On ... off ... now what?
Editors note: In the continuing series on recycling in Bureau County, today’s article looks at what can be done with old light bulbs, lamps and other related light fixture items.
PRINCETON — Recycling old light bulbs and tubes is easier said than done.
On Monday, Princeton’s Superintendent of Streets Steve Wright said the city of Princeton does not accept any light bulbs at the city recycling plant because of the gases contained inside the bulbs. Fluorescent bulbs can be recycled, just not through the city’s recycling center, Wright said.
More information on the options for recycling light bulbs is available through the Earth911 website, Wright said.
According to the Earth911 website, compact fluorescent light bulbs can be taken locally to the Home Depot and the Debo Ace Hardware stores, both located in Peru. Home Depot accepts unbroken compact fluorescent light bulbs (CFL) for residential drop-off but not fluorescent tubes. The Debo Ace Hardware accepts unbroken CFLs for business and residential drop-off.
In Princeton, Crescent Electric, located at 555 Elm Place, is one area business which also helps residents and businesses in the recycling of lamps and electrical ballasts.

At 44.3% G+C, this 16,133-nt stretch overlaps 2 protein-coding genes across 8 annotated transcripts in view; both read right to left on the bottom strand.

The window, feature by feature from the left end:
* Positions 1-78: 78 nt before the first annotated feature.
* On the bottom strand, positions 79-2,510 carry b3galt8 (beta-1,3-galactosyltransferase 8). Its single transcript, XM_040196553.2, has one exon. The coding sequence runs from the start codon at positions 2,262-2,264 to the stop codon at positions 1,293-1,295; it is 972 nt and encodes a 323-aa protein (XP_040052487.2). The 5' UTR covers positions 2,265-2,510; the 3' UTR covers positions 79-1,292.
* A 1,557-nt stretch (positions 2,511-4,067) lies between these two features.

Crescent Electric sells different size boxes, marked with prepaid postage, in which lamps or electrical ballasts can be placed for handling and recycling. On each box is a phone number to be called, and that business will come and pick up the box. More information on the boxes is available through Crescent Electric.
According to the Earth911 website, there are several steps which people can take to make their light bulbs and lamps last longer, thus reducing the number of light bulbs and lamps to be recycled. Those tips include the following:
• Make lamps and light bulbs last long by turning incandescent lamps on and off when leaving and entering a room to save energy and money.
• The installation of dimmers can extend light bulb and lamp life and reduce energy consumption.
• Become educated on recycling legislation in your community and state.
• Don’t limit yourself to incandescent or compact fluorescent lights. The LED (light-emitting diode) is more expensive but can last 10 times longer. Consider installing LEDs, especially in hard-to-reach places or in places where changes are needed often. LEDs contain no mercury and can pay for themselves in energy savings over their lifetime, according to Earth911.
• If old lamps are not broken, don’t trash them. Donate them or put them in storage as a back-up.
• When considering recycling, be sure to carefully package lights/lamps to make sure they don’t break in transport, which would release toxins such as mercury.
Comment on this story at www.bcrnews.com.
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